Vaping is youth “emergency,” Kaine says
On Monday, speaking at a Henrico County library just two miles from Altria Group Inc.’s corporate headquarters, U.S. Sen. Tim Kaine held a roundtable discussion about the teen vaping epidemic — a problem largely fueled by Juul e-cigarettes, a product in which Philip Morris USA’s parent company holds a 35% stake.
“It’s an emergency facing young people,” Kaine said Monday, talking with a small group of youth health advocates during the event at Henrico’s Libbie Mill Library. “The progress that we've made in wiping out youth smoking has been completely turned around because of vaping and e-cigarettes.”
U.S. Surgeon General Jerome Adams declared youth e-cigarette use an epidemic in December, repeatedly citing Juul by name in his advisory statement. The move came a month after the Centers for Disease Control and Prevention and the Food and Drug Administration released a report stating that e-cigarette use among high school students increased 78% from 2017 to 2018.
Juul Labs Inc.’s revenues skyrocketed from 2017 to 2018, rising from $200 million to $1.3 billion. The company projects its sales in 2019 will reach $3.4 billion.
Kaine, who has previously joined other senators in calling on Juul to take action to limit underage usage of its products, also discussed the bipartisan Tobacco-Free Youth Act legislation he’s co-sponsoring with Senate Majority Leader Mitch McConnell. The act would raise the nationwide minimum age to buy all tobacco products and e-cigarettes from 18 to 21. The proposed law would apply to military members and it wouldn’t preempt state and local laws that are tougher on tobacco-related products. The legislation would also incentivize states to enact their own laws to raise the age limit to 21.
Virginia’s General Assembly passed legislation this session raising the age for buying tobacco products and e-cigarettes to 21 in a law set to go into effect July 1, a move that was supported by Altria. The new state law includes an exemption for members of the military ages 18 to 21.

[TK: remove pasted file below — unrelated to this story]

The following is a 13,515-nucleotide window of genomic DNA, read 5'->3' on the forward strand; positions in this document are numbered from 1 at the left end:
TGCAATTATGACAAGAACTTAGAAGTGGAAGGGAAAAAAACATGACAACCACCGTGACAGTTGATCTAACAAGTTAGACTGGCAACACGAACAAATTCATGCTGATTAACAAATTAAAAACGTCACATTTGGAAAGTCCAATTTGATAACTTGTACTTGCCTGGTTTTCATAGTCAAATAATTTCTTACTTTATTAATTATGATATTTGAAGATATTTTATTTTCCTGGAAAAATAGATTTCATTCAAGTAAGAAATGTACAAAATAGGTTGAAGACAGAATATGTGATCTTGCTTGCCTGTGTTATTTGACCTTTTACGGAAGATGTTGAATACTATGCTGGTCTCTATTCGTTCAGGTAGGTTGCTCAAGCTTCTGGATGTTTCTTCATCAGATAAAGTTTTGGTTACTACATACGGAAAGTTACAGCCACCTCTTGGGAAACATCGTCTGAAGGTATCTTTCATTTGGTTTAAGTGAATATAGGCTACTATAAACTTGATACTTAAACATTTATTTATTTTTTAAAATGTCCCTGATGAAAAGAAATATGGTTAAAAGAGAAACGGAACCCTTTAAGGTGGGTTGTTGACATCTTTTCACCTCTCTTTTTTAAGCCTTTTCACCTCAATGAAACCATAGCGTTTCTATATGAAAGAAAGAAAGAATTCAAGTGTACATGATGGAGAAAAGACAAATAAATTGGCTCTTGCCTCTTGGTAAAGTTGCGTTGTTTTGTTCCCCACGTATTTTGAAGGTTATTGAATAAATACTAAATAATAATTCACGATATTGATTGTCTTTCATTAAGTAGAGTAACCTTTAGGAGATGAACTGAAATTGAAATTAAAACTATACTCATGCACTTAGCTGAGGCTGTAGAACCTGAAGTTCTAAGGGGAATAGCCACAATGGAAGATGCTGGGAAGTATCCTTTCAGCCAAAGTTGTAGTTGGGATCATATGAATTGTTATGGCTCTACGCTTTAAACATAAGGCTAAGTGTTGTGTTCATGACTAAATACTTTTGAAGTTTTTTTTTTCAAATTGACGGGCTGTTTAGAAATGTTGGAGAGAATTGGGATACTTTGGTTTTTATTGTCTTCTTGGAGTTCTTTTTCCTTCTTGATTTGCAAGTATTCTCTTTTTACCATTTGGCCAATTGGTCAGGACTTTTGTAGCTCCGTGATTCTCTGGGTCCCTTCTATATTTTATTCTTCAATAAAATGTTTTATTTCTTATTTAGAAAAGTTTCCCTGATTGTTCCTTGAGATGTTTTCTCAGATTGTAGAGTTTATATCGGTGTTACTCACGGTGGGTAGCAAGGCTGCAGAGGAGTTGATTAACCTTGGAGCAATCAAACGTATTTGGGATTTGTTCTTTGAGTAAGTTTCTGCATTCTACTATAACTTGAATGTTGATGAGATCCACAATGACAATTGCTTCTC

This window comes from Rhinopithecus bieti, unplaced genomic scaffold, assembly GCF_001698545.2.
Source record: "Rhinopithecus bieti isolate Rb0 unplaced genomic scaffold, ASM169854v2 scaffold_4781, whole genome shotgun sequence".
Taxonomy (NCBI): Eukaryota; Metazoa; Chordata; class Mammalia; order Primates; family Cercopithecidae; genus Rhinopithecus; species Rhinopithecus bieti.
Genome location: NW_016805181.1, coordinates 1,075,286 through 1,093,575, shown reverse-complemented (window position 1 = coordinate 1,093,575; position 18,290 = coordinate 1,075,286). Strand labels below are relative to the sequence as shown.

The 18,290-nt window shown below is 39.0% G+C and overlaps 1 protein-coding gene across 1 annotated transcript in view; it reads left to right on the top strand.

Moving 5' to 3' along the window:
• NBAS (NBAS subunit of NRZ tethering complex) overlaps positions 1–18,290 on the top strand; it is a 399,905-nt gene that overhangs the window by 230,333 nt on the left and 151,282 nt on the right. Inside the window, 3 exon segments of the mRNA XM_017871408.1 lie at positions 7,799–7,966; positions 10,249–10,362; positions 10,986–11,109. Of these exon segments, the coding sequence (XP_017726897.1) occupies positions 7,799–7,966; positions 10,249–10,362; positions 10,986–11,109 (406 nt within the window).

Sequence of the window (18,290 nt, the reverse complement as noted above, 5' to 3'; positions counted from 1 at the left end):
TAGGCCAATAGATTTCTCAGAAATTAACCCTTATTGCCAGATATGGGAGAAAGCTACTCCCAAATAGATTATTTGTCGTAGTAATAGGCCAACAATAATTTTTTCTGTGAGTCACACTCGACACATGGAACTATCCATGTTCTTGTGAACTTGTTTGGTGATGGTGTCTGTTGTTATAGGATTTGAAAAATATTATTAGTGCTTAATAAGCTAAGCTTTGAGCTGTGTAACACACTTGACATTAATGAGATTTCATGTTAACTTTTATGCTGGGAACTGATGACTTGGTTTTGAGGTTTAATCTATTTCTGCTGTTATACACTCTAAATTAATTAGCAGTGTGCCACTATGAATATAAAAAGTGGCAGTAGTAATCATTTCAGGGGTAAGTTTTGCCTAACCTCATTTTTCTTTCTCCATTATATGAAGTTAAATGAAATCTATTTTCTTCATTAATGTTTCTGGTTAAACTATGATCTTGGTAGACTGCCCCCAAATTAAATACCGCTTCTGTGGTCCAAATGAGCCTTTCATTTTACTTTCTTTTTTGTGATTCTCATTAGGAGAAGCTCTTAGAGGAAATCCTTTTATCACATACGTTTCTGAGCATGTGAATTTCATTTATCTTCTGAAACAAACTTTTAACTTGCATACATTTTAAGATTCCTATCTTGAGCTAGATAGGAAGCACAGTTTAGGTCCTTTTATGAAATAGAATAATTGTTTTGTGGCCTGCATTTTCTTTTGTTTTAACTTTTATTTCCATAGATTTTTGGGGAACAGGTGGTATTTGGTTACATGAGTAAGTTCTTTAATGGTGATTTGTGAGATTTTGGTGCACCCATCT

Altria spokesman David Sutton said in a statement that the company welcomes Kaine's leadership on what it called an important issue and strongly supports raising the age restriction to 21 for all tobacco products.
“By raising the minimum age to 21, no high school student will be able to purchase tobacco products legally, adding another hurdle to help reduce social access,” Sutton said.
Both Altria and JUUL emphasized the role e-cigarettes play for adult smokers looking for an alternative to traditional cigarettes. Sutton said new technologies like vaping offer promise as an option to meet that demand.
“The FDA has made clear that the future viability of these products is in jeopardy unless more is done to reverse the underage e-vapor use trend,” Sutton said. “Raising the legal age to 21 is a pivotal step to addressing this issue.”
Altria acquired a 35% stake in JUUL in a December 2018 deal that valued JUUL at $38 billion. Altria stock opened at $48.11 a share on Monday after falling 4.5% a share on Friday. The drop coincided with a Bloomberg report on comments from the former commissioner of the Food and Drug Administration that JUUL may struggle to get its e-cigarette approved under new rules.
“We do not want non-nicotine users to buy JUUL products, and are committed to preventing underage access to our products,” JUUL spokesperson Ted Kwong said in a statement to Virginia Business. “We strongly support raising the national minimum purchasing age for all tobacco and vapor products to 21, and have implemented a comprehensive action plan to combat underage access, appeal, and use of JUUL products.”
JUUL cited steps it has taken in the last year such as restricting flavors and winding down its Facebook and Instagram accounts as ways the company is trying to reduce teen Juul use.